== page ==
Fungal classification has historically relied upon observable cellular characteristics such as the septation of hyphae and the appearance of the sexual structures. However, DNA sequence-based classification methods are becoming more common, allowing fungi to be grouped by genetic relatedness. Molecular classification techniques have also demonstrated that several microbial species are actually fungi despite having few fungal growth characteristics (eg, Pneumocystis species and Microsporidia).
✺ Taxonomy is based on sexual spores and septation of hyphae
rRNA genes are used for classification
Fungi have historically been organized into five phyla: Ascomycota, Basidiomycota, Zygomycota, Chytridiomycota, and Glomeromycota. The medically important genera fall mostly within the Ascomycota, with a few in Basidiomycota, and Zygomycota, as shown in Table 42–1.
TABLE 42–1Classification of medically important fungi ||Download (.pdf) TABLE 42–1 Classification of medically important fungi
|GENUS ||TYPICAL GROWTH ||SEPTATIONa ||PHYLUM |
|Superficial Fungi || || || |
|Epidermophyton ||Mold ||+ ||Ascomycota |
|Microsporum ||Mold ||+ ||Ascomycota |
|Trichophyton ||Mold ||+ ||Ascomycota |
|Subcutaneous Fungi || || || |
|Sporothrix ||Dimorphic ||+ ||Ascomycota |
|Opportunistic Fungi || || || |
|Aspergillus ||Mold ||+ ||Ascomycota |
|Candida ||Dimorphic ||+ ||Ascomycota |
|Mucor ||Mold ||– ||Zygomycota |
|Pneumocystis ||Cystsb || ||Ascomycota |
|Rhizopus ||Mold ||– ||Zygomycota |
|Systemic Fungi || || || |
|Blastomyces ||Dimorphic ||+ ||Ascomycota |
|Coccidioides ||Dimorphic ||+ ||Ascomycota |
|Cryptococcus ||Yeast || ||Basidiomycota |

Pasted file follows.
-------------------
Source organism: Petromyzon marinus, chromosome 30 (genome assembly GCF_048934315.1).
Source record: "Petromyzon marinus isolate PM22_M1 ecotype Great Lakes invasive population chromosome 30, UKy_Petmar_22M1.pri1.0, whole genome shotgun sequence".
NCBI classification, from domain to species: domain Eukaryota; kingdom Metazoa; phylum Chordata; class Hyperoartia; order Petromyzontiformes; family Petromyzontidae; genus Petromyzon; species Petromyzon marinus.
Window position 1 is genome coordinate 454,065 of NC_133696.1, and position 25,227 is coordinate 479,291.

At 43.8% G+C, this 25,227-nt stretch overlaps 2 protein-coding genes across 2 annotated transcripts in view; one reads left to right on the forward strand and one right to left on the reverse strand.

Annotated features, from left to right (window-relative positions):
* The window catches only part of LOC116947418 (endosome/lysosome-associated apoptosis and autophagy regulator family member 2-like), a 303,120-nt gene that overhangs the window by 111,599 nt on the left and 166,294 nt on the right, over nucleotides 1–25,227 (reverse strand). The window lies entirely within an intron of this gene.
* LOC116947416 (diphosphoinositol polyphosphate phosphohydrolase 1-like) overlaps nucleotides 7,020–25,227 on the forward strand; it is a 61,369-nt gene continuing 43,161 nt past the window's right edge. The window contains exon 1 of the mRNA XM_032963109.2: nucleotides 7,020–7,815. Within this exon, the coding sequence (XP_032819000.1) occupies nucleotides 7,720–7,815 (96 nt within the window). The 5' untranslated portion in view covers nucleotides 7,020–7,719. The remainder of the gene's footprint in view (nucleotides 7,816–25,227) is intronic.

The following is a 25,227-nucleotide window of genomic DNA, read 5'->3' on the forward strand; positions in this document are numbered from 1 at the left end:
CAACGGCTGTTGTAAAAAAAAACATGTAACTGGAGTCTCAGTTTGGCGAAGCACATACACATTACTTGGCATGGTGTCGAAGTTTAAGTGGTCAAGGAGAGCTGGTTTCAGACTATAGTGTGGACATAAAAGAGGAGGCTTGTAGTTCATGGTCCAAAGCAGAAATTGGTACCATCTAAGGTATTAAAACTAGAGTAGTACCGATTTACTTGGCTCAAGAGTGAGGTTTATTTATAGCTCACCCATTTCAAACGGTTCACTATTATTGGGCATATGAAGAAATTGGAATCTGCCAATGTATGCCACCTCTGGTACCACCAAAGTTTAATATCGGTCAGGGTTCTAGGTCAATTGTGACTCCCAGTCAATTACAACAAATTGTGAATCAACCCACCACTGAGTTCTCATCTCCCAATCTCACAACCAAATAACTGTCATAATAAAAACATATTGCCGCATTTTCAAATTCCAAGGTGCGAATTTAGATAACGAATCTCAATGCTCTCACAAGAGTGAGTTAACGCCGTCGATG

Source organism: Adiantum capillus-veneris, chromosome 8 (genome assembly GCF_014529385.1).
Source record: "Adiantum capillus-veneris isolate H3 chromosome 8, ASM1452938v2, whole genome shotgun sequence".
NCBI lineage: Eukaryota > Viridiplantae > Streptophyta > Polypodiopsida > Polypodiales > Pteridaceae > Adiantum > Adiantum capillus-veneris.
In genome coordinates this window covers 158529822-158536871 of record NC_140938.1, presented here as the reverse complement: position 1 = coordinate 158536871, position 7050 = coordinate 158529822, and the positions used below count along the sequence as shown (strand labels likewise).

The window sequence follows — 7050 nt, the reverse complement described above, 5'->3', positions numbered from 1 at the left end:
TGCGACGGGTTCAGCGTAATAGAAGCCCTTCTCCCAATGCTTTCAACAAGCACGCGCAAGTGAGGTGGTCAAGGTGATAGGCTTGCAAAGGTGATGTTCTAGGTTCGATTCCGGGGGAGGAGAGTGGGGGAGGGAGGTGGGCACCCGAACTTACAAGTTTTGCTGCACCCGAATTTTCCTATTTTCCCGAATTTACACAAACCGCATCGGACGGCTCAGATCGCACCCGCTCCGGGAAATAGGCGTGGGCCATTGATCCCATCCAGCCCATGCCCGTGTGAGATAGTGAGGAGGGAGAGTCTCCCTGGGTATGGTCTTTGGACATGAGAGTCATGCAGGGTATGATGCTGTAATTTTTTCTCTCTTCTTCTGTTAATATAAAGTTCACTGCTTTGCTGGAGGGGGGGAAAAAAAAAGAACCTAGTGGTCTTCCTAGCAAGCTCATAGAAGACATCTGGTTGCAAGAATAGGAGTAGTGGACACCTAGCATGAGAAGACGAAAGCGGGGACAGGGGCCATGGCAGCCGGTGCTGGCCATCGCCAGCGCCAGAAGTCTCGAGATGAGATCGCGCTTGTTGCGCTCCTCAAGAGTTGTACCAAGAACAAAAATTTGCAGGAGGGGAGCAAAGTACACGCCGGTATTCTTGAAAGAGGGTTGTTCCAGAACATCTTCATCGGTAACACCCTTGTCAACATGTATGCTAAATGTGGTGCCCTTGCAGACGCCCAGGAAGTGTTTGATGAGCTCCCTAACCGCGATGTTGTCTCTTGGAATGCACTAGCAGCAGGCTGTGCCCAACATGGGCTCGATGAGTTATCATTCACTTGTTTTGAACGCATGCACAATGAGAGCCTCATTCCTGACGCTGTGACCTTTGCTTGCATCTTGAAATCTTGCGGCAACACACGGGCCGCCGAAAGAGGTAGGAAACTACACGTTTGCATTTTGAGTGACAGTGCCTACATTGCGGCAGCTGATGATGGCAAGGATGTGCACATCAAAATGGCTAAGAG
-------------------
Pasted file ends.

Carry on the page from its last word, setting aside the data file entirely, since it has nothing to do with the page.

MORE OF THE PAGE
|Histoplasma ||Dimorphic ||+ ||Ascomycota |
The grouping of medically important fungi used in the following chapters is based on the types of tissues they parasitize and the diseases they produce, rather than on the principles of basic mycologic taxonomy. The superficial fungi, such as the dermatophytes, cause indolent lesions of the skin and its appendages, commonly known as ringworm and athlete’s foot, without typically spreading to deeper tissues. The subcutaneous pathogens characteristically cause infection through the skin, followed by subcutaneous or lymphatic spread. The opportunistic fungi are those found in the environment or in the resident flora that produce disease primarily in immunocompromised hosts. The systemic pathogens are the most virulent fungi and may cause serious and progressive systemic disease in previously healthy persons. They are not found in the human microbiota. Although their major potential is to produce deep-seated visceral infections and systemic spread (systemic mycoses), they may also produce superficial infections as part of their disease spectrum or as the initiating event. As with all clinical classifications, overlaps and exceptions occur. In the end, the interplay between host and microorganism defines the disease.
Medical grouping organized by biologic behavior in humans
Systemic fungi infect previously healthy persons